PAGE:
Health Care

As Zika season looms, Senate panel approves $100 million in mosquito control funding

A group of aedes aegypti mosquitoes in a mosquito cage at a laboratory in Cucuta, Colombia. The World Health Organization has said it may be necessary to use controversial methods like genetically modified mosquitoes to wipe out the insects that are spreading the Zika virus across the Americas.
A group of aedes aegypti mosquitoes in a mosquito cage at a laboratory in Cucuta, Colombia. The World Health Organization has said it may be necessary to use controversial methods like genetically modified mosquitoes to wipe out the insects that are spreading the Zika virus across the Americas. AP

Here we go again.

A Senate panel approved a bill that authorizes an additional $100 million in grant funding to fight the mosquito-carrying Zika virus. The bill could now be voted on by the full Senate before summer begins, but only if Congress doesn’t repeat last year’s delay that saw the money tied up by political wrangling for months.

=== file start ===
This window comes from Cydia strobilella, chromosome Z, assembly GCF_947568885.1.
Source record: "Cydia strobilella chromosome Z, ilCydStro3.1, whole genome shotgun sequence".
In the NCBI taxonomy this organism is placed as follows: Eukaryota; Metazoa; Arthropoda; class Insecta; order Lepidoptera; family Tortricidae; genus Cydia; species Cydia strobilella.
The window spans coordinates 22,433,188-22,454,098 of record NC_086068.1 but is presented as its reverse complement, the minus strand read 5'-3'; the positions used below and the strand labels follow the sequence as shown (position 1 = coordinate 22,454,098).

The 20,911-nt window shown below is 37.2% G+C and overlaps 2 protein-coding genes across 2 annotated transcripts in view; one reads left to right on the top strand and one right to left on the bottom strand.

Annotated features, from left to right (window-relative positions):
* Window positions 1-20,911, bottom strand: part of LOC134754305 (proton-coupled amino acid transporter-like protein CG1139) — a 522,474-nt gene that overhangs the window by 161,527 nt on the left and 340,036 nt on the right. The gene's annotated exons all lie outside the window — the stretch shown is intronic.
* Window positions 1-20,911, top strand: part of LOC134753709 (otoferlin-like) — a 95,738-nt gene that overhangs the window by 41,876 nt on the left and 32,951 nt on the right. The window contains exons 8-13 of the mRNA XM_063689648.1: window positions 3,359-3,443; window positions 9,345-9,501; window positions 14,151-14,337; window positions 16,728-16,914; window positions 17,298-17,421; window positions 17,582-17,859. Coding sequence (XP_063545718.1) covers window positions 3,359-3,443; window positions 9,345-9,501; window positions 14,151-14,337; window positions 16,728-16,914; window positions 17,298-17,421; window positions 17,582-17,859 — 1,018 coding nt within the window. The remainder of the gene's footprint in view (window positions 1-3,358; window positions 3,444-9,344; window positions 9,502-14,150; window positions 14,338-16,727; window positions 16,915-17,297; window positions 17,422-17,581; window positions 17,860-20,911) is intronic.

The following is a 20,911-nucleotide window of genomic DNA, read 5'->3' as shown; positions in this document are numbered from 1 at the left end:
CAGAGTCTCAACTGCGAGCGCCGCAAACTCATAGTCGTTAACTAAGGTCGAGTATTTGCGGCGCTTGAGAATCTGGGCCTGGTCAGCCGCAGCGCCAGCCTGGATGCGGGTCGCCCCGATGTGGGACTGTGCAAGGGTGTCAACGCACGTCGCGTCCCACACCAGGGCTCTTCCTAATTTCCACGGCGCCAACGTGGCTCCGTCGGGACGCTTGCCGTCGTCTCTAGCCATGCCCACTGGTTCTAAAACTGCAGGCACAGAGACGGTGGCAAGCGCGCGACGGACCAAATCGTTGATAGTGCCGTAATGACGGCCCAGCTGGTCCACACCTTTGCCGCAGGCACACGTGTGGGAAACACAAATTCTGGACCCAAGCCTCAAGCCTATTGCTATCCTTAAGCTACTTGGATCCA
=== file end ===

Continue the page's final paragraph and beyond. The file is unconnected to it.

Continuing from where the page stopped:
The money approved Wednesday would fund local mosquito-control efforts, centers that test for the virus and research into improving mosquito-control programs.

“One of the best ways to curb the spread of the Zika virus is to eliminate the insects known to carry it,” Sen. Bill Nelson, D-Fla., said in a press release. “As summer approaches, Florida’s mosquito population is going to rise, and we need to make sure our local mosquito-control boards have the resources they need to protect their communities.”

Florida had 1,093 cases of Zika picked up by people traveling abroad and 279 cases spread within the state in 2016, most within Miami-Dade County, according to the state Department of Health.

Sen. Marco Rubio, R-Fla., emphasized the importance of taking “proactive measures.”

“It is extremely important that states and localities have the tools they need to combat Zika and other illnesses spread by mosquitoes,” Rubio said in a press release.

While Gov. Rick Scott said the disease was no longer spreading in Florida, experts have warned the same factors of last year exist today, with the added problem of a warm winter that could mean the survival of more eggs of Aedes aegypti, the mosquito species that transmits the virus.

Former President Barack Obama proposed in February 2016 to invest $1.9 billion to fight the spread of Zika. It took Congress seven months to approve $1.1 billion.

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